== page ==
Climate change activists have staged operations at three coal ports and in the centre of Melbourne, chaining themselves to equipment and calling on industry to “connect the dots” in the fight against global warming.
Police said three people who locked themselves onto a coal-loading conveyor belt at the Port of Newcastle were arrested, while activists said two others who scaled coal-loading equipment at Port Kembla near Wollongong, were also taken into custody.
Protesters at the Newcastle Coal Infrastructure Group (NCIG) premises in Newcastle stopped operations by locking themselves to the facility at Koorangang north of the CBD.
Police sent rescue teams and the Bomb Disposal Unit, unchaining the protesters at about 8:00am.
In Port Kembla, the protest and accompanying police operation caused truck traffic to build up around the port.
One of the protesters was pictured swinging from a coal loader.
Protest group Front Line Action on Coal said the two activists involved had been taken into custody.
In Brisbane, a small group of protesters tied themselves to trees opposite a railway station to stop coal trains travelling to the Port of Brisbane, with a spokesperson for Queensland Rail saying one freight train was waiting to get through.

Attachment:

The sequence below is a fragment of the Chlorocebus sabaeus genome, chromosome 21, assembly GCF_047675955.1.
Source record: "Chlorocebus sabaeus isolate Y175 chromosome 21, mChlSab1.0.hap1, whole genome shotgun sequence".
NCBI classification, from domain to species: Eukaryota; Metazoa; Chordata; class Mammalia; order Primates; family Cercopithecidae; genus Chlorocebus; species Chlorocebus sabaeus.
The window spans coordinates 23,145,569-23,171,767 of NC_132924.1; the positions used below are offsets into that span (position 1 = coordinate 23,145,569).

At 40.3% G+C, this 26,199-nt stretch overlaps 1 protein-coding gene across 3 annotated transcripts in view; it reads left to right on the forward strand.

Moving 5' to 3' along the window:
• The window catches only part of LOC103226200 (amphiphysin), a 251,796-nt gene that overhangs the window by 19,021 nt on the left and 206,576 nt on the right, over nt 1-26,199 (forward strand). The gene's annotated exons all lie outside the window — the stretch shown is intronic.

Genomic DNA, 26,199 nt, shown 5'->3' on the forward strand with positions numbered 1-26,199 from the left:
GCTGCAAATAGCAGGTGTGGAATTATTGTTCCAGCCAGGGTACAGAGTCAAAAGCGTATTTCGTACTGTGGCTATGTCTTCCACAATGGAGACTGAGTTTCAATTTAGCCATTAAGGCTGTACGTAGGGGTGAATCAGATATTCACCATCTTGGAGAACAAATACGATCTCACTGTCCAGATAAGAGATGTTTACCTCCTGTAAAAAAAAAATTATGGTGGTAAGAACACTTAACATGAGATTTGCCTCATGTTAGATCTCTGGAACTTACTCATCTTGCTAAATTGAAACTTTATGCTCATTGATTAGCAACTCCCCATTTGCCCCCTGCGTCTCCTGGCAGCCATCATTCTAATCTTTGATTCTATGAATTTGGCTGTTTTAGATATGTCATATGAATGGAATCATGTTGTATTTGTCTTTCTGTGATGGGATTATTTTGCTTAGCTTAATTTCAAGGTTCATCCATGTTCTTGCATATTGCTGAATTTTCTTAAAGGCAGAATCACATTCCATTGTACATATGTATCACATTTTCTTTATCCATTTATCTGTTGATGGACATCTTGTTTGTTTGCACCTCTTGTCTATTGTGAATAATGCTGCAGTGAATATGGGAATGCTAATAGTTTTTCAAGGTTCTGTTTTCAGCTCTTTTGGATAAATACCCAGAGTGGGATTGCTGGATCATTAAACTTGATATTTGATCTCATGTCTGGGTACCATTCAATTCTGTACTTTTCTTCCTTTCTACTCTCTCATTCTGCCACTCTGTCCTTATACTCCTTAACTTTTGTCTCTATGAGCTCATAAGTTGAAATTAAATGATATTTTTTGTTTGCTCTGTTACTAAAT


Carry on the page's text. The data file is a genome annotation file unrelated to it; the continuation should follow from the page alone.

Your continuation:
With the United Nations climate conference underway in Paris, Newcastle protester Vanessa Weibford said communities were demanding more action.
“We’re doing this because we live with the immediate threat of having coal on our doorstep,” she said.
“Our temperatures are soaring and we’re burning the planet, despite global efforts to push back the worst threats of climate change, while in Paris our government continues to ignore the science.”
Rada Germanos from the group Front Line Action on Coal said the loading of a Taiwanese bulk carrier at Port Kembla had been halted by protesters.
“We are standing inside the port and there are coal trucks backed up as far as the eye can see,” Ms Germanos said.
NCIG chief executive Aaron Johansen said the prime concern was safety.
“The safety of protestors, of emergency services and of our own NCIG employees.”